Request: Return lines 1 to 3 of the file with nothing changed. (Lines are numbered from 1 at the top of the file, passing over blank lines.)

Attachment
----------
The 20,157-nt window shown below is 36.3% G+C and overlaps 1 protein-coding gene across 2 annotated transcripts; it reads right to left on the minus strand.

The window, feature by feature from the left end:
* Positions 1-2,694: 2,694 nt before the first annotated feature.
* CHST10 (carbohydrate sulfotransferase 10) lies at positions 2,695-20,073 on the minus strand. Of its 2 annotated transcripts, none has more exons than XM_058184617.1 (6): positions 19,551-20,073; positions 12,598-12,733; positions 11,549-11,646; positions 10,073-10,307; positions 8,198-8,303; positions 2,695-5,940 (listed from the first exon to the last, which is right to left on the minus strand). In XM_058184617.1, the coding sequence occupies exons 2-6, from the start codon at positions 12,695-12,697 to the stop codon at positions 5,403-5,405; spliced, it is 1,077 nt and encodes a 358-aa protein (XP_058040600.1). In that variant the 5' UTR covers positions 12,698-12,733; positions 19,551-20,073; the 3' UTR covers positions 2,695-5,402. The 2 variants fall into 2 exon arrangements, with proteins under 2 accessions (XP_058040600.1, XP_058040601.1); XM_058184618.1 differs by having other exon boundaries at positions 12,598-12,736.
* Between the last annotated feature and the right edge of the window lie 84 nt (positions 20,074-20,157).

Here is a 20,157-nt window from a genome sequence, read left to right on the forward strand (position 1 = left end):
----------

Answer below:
The 20,157-nt window shown below is 36.3% G+C and overlaps 1 protein-coding gene across 2 annotated transcripts; it reads right to left on the minus strand.

The window, feature by feature from the left end:
* Positions 1-2,694: 2,694 nt before the first annotated feature.